Links with eugenic reaearch[edit]

Both Mapother and then deputy Aubrey Lewis supported involuntary eugenic sterilisation, unequivocally recommending it to the Brock Committee in 1932. Lewis was a member of the Eugenics Society and a 1934 chapter he authored is "remarkable for its total admiration for the German work and workers".[10] With the spread of National Socialist (Nazi) laws in Germany from 1933, however, they decried the Nazi conflation of therapy and punishment, a move partly attributed to political and funding expediency. The Maudsley maintained its links with Germany, taking on both pro-Nazis and Jewish emigres through fellowships provided by the Commonwealth Fund and, after 1935, large scale funds from the American Rockefeller Foundation. Eliot Slater continued to visit Munich through the 1930s and contributed to academic festivities honouring Nazi eugenicist Ernst Rudin. During this time, Maudsley psychiatry developed a distinctive combination of practical experimentation and intellectual scepticism.[7][11] Influential psychiatrist Aubrey Lewis became clinical director of the Maudsley in 1936.[12][13]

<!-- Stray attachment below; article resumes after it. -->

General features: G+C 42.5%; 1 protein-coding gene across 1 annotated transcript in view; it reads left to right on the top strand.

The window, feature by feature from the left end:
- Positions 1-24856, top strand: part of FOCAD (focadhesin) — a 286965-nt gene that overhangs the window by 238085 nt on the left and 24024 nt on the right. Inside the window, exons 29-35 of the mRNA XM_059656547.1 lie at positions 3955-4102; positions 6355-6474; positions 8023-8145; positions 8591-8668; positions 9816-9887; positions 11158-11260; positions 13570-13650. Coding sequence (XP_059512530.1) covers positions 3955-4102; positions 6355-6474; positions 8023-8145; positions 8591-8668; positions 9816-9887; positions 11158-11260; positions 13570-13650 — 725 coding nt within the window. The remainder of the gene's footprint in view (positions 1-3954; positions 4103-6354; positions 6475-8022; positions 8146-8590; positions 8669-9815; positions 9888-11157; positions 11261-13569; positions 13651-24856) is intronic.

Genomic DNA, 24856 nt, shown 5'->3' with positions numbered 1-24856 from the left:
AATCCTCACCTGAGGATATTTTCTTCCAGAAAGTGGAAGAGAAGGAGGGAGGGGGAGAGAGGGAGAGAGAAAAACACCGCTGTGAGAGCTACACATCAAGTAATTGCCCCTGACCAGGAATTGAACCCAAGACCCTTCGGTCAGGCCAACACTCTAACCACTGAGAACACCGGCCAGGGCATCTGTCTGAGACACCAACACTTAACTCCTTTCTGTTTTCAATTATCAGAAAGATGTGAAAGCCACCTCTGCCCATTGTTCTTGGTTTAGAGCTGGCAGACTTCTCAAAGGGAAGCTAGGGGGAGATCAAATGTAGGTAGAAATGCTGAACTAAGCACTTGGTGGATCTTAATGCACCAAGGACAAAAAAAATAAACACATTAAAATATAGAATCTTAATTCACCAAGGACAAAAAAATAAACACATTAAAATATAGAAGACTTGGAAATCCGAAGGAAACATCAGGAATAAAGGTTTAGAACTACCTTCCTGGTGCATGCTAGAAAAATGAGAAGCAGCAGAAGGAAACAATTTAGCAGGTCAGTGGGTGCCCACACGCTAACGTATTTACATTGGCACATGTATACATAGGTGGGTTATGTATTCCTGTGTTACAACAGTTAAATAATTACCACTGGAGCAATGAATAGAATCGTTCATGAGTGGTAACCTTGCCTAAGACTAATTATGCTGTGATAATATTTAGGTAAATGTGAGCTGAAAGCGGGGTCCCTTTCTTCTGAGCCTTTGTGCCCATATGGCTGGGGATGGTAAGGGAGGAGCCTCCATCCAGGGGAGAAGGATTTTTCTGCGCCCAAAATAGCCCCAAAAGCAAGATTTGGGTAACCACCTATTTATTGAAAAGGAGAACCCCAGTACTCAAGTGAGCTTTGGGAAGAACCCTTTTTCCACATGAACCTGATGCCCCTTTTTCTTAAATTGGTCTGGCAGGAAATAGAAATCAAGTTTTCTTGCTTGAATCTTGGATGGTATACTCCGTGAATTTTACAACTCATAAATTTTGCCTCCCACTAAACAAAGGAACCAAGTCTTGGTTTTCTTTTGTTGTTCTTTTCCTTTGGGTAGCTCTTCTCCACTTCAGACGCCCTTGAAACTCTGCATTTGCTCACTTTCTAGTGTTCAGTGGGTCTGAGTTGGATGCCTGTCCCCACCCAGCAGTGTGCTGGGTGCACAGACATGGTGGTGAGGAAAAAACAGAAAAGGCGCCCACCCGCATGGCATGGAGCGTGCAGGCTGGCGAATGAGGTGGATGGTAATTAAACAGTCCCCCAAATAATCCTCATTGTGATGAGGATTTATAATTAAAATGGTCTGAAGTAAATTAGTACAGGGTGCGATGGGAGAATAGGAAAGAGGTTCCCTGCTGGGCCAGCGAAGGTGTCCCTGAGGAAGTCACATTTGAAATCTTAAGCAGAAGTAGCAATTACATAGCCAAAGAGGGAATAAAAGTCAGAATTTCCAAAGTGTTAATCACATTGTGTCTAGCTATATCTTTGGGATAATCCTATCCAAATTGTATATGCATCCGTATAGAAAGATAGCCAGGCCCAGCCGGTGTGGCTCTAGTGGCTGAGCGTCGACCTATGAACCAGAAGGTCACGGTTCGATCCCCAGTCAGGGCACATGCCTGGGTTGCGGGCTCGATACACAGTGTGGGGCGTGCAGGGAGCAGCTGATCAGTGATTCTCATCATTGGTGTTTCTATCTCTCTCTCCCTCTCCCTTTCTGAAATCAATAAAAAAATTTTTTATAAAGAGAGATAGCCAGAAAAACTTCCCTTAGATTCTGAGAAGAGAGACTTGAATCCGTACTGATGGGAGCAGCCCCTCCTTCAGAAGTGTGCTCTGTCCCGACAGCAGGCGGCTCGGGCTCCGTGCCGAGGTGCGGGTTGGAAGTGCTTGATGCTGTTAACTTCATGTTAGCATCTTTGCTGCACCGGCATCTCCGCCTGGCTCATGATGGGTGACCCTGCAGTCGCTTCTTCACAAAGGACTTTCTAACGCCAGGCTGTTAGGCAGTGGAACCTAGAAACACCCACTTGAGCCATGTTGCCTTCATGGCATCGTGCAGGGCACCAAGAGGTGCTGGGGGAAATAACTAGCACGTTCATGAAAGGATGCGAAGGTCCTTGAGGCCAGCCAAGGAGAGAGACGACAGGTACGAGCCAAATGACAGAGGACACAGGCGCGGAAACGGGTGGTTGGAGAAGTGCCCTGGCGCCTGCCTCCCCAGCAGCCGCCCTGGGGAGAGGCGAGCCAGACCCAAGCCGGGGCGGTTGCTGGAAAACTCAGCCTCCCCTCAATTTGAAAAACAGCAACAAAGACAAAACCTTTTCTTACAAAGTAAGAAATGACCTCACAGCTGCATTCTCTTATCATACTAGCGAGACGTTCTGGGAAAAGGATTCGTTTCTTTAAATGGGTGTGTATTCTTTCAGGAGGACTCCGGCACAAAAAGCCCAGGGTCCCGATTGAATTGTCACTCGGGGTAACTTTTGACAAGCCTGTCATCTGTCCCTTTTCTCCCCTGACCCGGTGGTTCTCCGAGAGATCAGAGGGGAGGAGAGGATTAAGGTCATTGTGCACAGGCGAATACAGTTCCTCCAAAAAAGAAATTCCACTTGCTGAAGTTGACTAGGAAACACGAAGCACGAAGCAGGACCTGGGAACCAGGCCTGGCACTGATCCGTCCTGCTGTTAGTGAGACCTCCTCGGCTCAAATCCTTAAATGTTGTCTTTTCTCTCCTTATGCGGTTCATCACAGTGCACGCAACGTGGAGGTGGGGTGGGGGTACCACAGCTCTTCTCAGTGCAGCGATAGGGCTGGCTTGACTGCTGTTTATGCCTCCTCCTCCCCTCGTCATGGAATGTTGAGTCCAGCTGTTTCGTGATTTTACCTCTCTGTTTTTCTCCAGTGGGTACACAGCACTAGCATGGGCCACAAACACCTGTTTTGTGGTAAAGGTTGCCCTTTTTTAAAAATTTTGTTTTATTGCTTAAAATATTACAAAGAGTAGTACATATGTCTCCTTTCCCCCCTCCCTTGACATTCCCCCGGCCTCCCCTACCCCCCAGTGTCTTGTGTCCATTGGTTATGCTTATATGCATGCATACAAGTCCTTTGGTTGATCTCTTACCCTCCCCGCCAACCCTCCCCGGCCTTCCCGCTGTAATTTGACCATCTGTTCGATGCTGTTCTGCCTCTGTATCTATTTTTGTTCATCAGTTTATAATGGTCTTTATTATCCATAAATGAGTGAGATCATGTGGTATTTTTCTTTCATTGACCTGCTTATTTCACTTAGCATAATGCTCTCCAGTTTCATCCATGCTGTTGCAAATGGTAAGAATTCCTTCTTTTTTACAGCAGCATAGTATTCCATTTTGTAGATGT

At the outbreak of the Second World War, and with the threat of air-raids, the Maudsley Hospital closed and staff dispersed to two locations: a temporary hospital at Mill Hill School in north London and Belmont Hospital in Sutton, Surrey.[3] Staff returned to the Maudsley site in 1945 and three years later the Maudsley joined up with the Bethlem Royal Hospital to become partners in the newly established National Health Service (NHS).[3]

Post-war[edit]